When asked what he thinks about psychologists who believe he may be paranoid, Robinson said that “people that are concerned about our mental health are simply unaware of the existence and widespread use of the microwave technologies that can remotely produce the effects that we are speaking of.”
Before the internet, people with delusions that they are being targeted for electronic harassment were less likely to band together, psychologist David LaPorte of the Indiana University of Pennsylvania told BuzzFeed News. After all, people have been worrying about microwaves at least since New Yorker writer Paul Brodeur wrote The Zapping of America: Microwaves, Their Deadly Risk and the Cover-Up in 1977, which claimed a government cover-up about risks from the kitchen appliances. (The theory was refuted as recently as 2016 in a lawsuit over the movie American Hustle, which referenced the book.)
But today, groups brought together by social media are buying billboards nationwide, calling “electronic assaults” a growing crime. (“We are we are changing the verbiage on the billboards by using the terms microwave attacks and microwave weapons interchangeably,” FFTI’s Ellen Free told BuzzFeed News, by email.) And sometimes, they have real impact. In 2015, for example, the city council in Richmond, California, passed a resolution that decried stalking by “space-based weaponry” in solidarity with these “targeted individuals.”
“I think that they are similar to the anti-vaccination crowd that spreads unnecessary fear,” LaPorte added. They might very well have nerve pain triggered by undiagnosed diabetes, or debilitating psychological ailments, he added.
Some psychologists who have studied people with delusions of electronic persecution declined to comment to BuzzFeed News on this latest claim of diplomats getting zapped, citing repeated threats they received after being quoted in earlier news reports about mental illness leading to beliefs in a microwave conspiracy.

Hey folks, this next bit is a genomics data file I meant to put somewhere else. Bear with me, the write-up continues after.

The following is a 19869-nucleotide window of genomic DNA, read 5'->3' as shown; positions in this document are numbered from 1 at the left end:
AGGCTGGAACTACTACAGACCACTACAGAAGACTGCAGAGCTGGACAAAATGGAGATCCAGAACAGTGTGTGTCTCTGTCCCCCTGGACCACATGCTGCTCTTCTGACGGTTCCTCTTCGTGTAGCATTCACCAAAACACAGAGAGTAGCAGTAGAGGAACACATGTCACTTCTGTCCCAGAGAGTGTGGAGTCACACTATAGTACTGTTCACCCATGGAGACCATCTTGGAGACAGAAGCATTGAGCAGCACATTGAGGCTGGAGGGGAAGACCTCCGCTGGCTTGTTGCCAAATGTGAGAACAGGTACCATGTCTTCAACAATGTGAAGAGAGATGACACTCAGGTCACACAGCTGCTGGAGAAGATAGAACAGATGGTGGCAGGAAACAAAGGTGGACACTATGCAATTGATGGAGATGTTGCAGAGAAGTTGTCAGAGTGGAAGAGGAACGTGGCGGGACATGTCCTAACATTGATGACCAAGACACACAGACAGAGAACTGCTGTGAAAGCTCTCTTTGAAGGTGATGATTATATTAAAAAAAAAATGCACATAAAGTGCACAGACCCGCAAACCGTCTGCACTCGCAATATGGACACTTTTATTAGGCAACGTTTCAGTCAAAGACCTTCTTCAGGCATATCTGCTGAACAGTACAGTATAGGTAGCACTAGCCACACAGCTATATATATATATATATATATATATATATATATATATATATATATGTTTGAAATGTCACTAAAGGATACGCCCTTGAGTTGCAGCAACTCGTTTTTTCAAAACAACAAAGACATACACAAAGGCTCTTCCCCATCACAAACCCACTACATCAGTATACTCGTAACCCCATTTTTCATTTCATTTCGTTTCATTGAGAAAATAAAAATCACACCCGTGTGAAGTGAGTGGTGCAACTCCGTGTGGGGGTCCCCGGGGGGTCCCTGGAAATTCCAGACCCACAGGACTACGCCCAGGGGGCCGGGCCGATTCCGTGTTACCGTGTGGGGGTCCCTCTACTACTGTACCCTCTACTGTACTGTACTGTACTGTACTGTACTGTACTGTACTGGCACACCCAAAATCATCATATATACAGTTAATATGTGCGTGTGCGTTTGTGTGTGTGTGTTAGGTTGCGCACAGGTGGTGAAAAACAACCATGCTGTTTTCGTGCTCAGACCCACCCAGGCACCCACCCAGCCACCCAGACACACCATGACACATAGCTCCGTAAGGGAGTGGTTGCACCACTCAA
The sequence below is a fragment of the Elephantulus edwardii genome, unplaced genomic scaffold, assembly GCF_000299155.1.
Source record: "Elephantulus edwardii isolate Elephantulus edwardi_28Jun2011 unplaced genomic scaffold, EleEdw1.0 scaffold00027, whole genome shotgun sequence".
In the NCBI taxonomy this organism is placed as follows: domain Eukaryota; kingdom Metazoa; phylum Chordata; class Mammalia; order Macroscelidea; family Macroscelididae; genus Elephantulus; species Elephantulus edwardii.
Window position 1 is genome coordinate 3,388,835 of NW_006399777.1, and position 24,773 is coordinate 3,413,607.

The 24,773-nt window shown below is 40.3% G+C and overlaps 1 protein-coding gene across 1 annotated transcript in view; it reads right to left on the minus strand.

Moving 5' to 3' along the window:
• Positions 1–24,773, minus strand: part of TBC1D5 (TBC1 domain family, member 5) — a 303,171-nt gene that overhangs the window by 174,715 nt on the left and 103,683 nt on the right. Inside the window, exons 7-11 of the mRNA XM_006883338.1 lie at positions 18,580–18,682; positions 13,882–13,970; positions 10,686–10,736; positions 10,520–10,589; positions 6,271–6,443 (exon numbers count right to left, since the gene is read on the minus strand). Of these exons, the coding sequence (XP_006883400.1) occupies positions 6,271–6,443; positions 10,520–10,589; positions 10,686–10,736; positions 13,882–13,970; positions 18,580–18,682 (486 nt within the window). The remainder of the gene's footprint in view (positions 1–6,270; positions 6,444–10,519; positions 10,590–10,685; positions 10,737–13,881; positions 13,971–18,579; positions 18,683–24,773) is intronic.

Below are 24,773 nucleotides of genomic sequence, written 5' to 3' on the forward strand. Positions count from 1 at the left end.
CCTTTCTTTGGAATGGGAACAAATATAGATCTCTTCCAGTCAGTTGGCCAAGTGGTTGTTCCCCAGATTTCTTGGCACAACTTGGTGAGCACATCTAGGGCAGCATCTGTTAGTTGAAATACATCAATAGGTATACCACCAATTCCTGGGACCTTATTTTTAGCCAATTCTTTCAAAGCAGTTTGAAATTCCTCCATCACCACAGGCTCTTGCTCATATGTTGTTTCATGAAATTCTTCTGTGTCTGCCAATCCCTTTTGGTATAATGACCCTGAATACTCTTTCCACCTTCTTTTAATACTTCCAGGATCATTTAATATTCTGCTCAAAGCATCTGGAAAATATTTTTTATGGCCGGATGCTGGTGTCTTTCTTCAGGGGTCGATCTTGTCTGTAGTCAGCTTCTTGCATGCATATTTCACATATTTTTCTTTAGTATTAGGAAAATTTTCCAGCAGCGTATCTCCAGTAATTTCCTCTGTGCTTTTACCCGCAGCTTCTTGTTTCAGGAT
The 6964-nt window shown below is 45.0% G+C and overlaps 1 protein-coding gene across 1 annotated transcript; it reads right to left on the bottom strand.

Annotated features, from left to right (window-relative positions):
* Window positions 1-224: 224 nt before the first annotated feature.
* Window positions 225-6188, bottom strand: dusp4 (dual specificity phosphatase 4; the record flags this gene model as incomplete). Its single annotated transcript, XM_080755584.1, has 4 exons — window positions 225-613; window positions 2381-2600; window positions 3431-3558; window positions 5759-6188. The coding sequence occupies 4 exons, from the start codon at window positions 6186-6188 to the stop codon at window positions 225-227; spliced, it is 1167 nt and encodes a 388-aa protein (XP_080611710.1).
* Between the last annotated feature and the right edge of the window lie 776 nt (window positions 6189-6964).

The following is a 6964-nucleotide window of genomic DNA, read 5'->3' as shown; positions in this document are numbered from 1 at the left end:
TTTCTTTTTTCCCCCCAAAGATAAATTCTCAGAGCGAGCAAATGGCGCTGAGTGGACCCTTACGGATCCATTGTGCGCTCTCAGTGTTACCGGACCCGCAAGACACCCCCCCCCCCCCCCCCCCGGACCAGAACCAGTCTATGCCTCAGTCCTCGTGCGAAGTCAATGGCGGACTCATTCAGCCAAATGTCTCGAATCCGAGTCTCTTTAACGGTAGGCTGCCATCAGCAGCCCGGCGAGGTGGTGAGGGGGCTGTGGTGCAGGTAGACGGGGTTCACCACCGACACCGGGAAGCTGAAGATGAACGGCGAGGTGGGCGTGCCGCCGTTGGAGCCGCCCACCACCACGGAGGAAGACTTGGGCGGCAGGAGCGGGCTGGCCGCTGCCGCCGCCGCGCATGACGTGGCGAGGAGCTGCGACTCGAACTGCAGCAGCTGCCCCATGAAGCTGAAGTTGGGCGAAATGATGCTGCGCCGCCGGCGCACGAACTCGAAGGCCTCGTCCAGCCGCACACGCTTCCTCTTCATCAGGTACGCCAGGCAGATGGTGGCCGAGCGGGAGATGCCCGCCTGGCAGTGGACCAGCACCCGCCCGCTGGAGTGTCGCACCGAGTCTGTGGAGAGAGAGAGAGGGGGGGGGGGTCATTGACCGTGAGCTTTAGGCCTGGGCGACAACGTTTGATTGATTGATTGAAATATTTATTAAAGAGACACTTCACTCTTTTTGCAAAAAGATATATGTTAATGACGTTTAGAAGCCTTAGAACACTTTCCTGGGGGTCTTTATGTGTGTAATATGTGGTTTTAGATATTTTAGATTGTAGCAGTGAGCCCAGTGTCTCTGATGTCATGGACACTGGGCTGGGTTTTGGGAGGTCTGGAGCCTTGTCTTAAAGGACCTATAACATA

In a JAMA study of 21 of the US diplomats released earlier this year, a wide variety of symptoms were reported, including deafness, blindness, vertigo, and difficulty concentrating. Three had “concussion-like” symptoms, according to the study, a diagnosis that has been widely criticized by neuroscientists.
Robinson said that roughly half of the people responding to his group’s regular surveys said they heard noises or voices similar to the reports from diplomats in Cuba, and reported similar cognitive symptoms. In a 2013 survey of about 275 group members, for example, about 30% said they have been implanted with a microchip, 40% were “unsure,” and 51% reported “synthetic telephony” symptoms, meaning voices in their head that they believe are implanted there by somebody from outside.
While psychological stress among US diplomats has been widely suggested as a better explanation for their injuries than mystery rays, LaPorte noted, such an outbreak does differ from the perceptions of people with feelings of continuous electronic persecution.
“The bottom line is they are just normal people who the government would have no interest in harassing in any way,” he said. “Paranoia has to find an outlet, and this is an unfortunate one.” ●